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Now, some detail. In the extract above, he talks of “the construction of a very simple self-steering device.” Do any Folksong (or Folkboat, Folkdancer or similar long-keeled boat) owners know which one from the early eighties he may have been referring to?

A World Of His Own

On 22nd April 1969, a third year student in London, I watched Robin Knox-Johnson return to Falmouth on television.

His feat made a lasting impression. Like Sir Francis Chichester, he represented a spirit of adventure born of individual skill and personal endeavour. The essence of the achievement? No large back-up team, no communication for much of the voyage, no modern navigational aids – one man running with the elements, (and often against them).

Nowadays, it is difficult to describe his achievement without dropping into the world of spin and hype. They have stolen all the superlatives. Too much has been attributed too often to lesser deeds.You have to read his story in his own words to understand the man and the task.

And, for the rest of us, whatever our sailing ambition, he will be one who went before.

Are there words that sign-post what he did that may work for us now?

Napoleon Hill showed a feel for it early last century when he wrote:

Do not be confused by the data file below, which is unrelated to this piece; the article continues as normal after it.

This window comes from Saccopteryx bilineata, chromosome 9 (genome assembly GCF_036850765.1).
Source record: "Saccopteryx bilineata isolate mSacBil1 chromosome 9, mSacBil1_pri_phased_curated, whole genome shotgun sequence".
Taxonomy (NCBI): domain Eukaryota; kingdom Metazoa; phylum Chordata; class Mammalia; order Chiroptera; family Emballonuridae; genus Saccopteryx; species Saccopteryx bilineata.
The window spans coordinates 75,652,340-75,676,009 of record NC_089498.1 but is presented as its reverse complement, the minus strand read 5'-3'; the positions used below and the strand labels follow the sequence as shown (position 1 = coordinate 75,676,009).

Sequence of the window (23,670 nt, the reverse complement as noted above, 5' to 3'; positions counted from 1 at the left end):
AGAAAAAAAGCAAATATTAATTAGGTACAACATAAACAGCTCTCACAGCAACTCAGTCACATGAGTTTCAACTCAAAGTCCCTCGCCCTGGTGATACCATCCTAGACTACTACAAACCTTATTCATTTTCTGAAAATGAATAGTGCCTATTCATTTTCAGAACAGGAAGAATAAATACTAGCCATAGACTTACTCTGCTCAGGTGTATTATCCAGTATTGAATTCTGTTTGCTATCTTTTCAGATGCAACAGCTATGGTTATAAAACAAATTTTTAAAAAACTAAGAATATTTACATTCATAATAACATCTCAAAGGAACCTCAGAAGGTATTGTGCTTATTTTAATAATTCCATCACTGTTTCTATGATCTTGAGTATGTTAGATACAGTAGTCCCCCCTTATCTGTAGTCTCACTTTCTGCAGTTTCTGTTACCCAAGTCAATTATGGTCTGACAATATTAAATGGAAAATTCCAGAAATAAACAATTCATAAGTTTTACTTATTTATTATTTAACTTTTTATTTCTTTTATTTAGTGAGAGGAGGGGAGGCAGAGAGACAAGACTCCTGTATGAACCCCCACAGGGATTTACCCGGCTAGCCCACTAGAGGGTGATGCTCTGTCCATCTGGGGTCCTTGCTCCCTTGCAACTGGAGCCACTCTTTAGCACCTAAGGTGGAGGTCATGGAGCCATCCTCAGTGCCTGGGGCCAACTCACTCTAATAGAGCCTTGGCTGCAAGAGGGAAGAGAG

“Whatever you want, oh discontented man, step up. Pay the price – and take it.”

Sir Robin stepped up, paid the price with perseverance and stamina and took his prize – the first to sail non-stop solo round the world.

Because he showed the trip was possible, others have followed with increasing confidence  – as well as with many, many more technical aids, and achieved successes of their own

Now, forty years on, general expectations are such that completing a solo navigation goes largely unmentioned – you have to be a record-breaker (or fail spectacularly) to get noticed.

But remember this: taking the prize may be the headline, but it’s the stepping-up and paying the price that’s the real challenge. And that’s the Knox-Johnson legacy.

All power to him this anniversary.

(Follow the links to see what others think – start here or here)